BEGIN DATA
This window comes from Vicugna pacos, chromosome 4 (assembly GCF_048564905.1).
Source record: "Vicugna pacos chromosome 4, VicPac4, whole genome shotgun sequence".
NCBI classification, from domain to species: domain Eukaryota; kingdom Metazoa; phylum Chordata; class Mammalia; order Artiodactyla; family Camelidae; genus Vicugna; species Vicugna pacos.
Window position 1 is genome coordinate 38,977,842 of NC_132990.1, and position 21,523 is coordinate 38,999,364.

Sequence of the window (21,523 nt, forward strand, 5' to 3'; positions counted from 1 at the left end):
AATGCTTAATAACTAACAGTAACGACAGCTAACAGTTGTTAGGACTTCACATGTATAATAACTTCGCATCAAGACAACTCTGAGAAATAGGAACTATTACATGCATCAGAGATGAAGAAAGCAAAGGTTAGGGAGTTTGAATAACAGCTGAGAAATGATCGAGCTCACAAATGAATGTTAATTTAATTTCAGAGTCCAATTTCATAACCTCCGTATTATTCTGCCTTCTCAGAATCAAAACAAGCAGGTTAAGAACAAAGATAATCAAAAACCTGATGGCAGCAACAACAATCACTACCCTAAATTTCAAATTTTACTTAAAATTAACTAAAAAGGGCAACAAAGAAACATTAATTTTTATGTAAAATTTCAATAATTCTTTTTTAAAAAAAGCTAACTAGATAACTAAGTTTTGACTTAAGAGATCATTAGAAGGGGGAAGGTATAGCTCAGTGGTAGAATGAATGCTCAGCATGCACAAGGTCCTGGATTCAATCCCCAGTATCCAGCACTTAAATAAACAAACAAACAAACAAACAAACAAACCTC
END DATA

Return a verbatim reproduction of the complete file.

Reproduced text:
This window comes from Vicugna pacos, chromosome 4 (assembly GCF_048564905.1).
Source record: "Vicugna pacos chromosome 4, VicPac4, whole genome shotgun sequence".
NCBI classification, from domain to species: domain Eukaryota; kingdom Metazoa; phylum Chordata; class Mammalia; order Artiodactyla; family Camelidae; genus Vicugna; species Vicugna pacos.
Window position 1 is genome coordinate 38,977,842 of NC_132990.1, and position 21,523 is coordinate 38,999,364.

Sequence of the window (21,523 nt, forward strand, 5' to 3'; positions counted from 1 at the left end):
AATGCTTAATAACTAACAGTAACGACAGCTAACAGTTGTTAGGACTTCACATGTATAATAACTTCGCATCAAGACAACTCTGAGAAATAGGAACTATTACATGCATCAGAGATGAAGAAAGCAAAGGTTAGGGAGTTTGAATAACAGCTGAGAAATGATCGAGCTCACAAATGAATGTTAATTTAATTTCAGAGTCCAATTTCATAACCTCCGTATTATTCTGCCTTCTCAGAATCAAAACAAGCAGGTTAAGAACAAAGATAATCAAAAACCTGATGGCAGCAACAACAATCACTACCCTAAATTTCAAATTTTACTTAAAATTAACTAAAAAGGGCAACAAAGAAACATTAATTTTTATGTAAAATTTCAATAATTCTTTTTTAAAAAAAGCTAACTAGATAACTAAGTTTTGACTTAAGAGATCATTAGAAGGGGGAAGGTATAGCTCAGTGGTAGAATGAATGCTCAGCATGCACAAGGTCCTGGATTCAATCCCCAGTATCCAGCACTTAAATAAACAAACAAACAAACAAACAAACAAACCTC